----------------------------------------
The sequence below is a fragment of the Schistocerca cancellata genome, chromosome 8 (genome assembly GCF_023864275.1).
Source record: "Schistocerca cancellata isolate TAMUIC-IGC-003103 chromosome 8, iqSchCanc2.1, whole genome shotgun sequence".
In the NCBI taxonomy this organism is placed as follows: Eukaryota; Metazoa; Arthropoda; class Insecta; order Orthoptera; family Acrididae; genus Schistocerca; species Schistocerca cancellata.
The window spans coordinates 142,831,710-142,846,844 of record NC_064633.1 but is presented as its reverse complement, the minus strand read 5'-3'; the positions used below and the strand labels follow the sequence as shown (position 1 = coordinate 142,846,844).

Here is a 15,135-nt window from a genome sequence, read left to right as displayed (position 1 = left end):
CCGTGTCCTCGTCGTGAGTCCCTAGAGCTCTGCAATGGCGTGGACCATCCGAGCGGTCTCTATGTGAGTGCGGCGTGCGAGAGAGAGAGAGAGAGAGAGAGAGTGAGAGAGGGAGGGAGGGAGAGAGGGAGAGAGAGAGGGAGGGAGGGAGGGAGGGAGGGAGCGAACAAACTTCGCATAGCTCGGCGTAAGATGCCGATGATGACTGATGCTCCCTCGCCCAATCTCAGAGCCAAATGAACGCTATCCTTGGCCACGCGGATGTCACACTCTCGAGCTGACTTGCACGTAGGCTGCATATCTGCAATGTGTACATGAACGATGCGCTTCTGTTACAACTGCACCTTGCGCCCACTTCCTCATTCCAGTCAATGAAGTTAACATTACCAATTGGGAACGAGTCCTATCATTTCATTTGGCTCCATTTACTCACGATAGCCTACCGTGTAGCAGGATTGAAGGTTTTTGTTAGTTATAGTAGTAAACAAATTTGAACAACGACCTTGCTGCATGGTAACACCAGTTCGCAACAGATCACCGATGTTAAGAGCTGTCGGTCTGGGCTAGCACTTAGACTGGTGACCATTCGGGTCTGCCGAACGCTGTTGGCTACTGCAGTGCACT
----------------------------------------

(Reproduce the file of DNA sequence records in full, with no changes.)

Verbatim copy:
The sequence below is a fragment of the Schistocerca cancellata genome, chromosome 8 (genome assembly GCF_023864275.1).
Source record: "Schistocerca cancellata isolate TAMUIC-IGC-003103 chromosome 8, iqSchCanc2.1, whole genome shotgun sequence".
In the NCBI taxonomy this organism is placed as follows: Eukaryota; Metazoa; Arthropoda; class Insecta; order Orthoptera; family Acrididae; genus Schistocerca; species Schistocerca cancellata.
The window spans coordinates 142,831,710-142,846,844 of record NC_064633.1 but is presented as its reverse complement, the minus strand read 5'-3'; the positions used below and the strand labels follow the sequence as shown (position 1 = coordinate 142,846,844).

Here is a 15,135-nt window from a genome sequence, read left to right as displayed (position 1 = left end):
CCGTGTCCTCGTCGTGAGTCCCTAGAGCTCTGCAATGGCGTGGACCATCCGAGCGGTCTCTATGTGAGTGCGGCGTGCGAGAGAGAGAGAGAGAGAGAGAGAGTGAGAGAGGGAGGGAGGGAGAGAGGGAGAGAGAGAGGGAGGGAGGGAGGGAGGGAGGGAGCGAACAAACTTCGCATAGCTCGGCGTAAGATGCCGATGATGACTGATGCTCCCTCGCCCAATCTCAGAGCCAAATGAACGCTATCCTTGGCCACGCGGATGTCACACTCTCGAGCTGACTTGCACGTAGGCTGCATATCTGCAATGTGTACATGAACGATGCGCTTCTGTTACAACTGCACCTTGCGCCCACTTCCTCATTCCAGTCAATGAAGTTAACATTACCAATTGGGAACGAGTCCTATCATTTCATTTGGCTCCATTTACTCACGATAGCCTACCGTGTAGCAGGATTGAAGGTTTTTGTTAGTTATAGTAGTAAACAAATTTGAACAACGACCTTGCTGCATGGTAACACCAGTTCGCAACAGATCACCGATGTTAAGAGCTGTCGGTCTGGGCTAGCACTTAGACTGGTGACCATTCGGGTCTGCCGAACGCTGTTGGCTACTGCAGTGCACT